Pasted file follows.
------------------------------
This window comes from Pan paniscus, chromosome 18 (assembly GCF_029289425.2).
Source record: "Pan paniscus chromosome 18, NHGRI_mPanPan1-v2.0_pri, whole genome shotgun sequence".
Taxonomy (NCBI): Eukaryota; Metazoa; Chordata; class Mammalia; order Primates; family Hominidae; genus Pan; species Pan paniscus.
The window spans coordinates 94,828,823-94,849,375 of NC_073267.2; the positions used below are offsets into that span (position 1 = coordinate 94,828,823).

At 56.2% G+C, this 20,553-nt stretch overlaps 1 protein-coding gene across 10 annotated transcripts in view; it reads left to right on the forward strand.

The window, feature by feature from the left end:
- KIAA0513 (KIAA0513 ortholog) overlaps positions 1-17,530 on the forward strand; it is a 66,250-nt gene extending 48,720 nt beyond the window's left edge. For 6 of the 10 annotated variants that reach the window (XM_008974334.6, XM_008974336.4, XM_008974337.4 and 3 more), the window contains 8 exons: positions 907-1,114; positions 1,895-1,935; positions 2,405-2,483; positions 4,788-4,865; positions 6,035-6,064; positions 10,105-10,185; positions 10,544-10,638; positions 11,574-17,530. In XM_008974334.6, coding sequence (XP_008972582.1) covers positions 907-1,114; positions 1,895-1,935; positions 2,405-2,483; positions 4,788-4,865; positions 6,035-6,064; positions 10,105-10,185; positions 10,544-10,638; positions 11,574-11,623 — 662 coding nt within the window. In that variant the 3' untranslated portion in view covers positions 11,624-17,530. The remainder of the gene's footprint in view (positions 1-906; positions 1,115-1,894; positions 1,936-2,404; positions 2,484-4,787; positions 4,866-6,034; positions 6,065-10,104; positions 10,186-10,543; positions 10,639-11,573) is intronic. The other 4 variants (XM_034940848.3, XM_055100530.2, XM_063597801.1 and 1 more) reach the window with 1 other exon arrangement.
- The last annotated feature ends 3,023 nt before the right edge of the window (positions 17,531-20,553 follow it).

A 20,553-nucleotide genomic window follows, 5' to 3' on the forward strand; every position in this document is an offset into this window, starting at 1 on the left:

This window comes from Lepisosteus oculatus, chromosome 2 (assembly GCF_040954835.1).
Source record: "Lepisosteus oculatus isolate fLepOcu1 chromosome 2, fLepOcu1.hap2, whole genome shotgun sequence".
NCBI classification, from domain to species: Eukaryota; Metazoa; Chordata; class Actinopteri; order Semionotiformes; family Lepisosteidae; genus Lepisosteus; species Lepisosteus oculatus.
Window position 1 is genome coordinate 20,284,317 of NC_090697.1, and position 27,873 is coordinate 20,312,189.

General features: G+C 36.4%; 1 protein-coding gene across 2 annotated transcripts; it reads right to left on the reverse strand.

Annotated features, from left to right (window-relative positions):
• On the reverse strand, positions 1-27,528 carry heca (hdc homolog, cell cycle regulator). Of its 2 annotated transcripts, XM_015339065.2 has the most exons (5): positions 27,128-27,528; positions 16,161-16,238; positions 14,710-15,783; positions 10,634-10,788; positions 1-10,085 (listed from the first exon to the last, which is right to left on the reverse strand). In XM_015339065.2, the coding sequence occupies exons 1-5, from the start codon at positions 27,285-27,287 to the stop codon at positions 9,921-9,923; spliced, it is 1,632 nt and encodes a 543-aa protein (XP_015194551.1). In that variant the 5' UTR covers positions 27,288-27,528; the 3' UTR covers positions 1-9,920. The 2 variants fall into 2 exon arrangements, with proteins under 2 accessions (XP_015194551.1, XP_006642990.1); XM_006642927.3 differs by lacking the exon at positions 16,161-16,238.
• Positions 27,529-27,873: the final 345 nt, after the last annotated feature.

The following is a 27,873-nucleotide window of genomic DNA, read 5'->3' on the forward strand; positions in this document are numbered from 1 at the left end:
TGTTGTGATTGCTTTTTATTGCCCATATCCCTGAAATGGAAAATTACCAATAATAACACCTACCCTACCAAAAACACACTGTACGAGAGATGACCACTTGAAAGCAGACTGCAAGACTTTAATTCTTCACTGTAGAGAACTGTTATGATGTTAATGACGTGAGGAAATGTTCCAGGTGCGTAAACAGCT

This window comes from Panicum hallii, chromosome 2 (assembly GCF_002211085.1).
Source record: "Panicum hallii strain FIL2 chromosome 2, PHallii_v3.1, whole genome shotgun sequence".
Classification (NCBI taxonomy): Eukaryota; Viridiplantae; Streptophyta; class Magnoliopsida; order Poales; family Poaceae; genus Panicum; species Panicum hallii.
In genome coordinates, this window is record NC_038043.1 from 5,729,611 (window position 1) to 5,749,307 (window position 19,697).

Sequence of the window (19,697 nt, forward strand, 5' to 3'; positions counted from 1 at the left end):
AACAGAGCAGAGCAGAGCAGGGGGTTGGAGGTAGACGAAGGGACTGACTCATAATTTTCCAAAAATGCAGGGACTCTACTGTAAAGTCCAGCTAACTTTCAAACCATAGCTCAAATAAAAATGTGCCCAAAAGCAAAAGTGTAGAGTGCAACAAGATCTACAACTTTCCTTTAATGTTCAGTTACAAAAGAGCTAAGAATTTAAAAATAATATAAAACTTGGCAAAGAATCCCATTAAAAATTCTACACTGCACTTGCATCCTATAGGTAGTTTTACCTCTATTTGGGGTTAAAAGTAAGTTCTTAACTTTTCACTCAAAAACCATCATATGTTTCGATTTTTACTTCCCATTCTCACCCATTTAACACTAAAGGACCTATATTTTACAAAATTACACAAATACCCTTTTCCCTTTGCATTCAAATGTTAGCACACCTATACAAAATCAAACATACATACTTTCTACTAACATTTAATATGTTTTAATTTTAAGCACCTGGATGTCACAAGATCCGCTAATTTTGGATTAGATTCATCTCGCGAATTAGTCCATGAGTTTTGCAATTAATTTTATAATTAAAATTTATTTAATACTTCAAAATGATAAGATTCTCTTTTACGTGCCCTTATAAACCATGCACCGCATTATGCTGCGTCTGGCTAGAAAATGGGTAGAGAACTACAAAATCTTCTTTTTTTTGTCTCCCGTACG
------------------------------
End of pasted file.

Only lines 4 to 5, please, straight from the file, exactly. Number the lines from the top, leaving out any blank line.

The window spans coordinates 94,828,823-94,849,375 of NC_073267.2; the positions used below are offsets into that span (position 1 = coordinate 94,828,823).

At 56.2% G+C, this 20,553-nt stretch overlaps 1 protein-coding gene across 10 annotated transcripts in view; it reads left to right on the forward strand.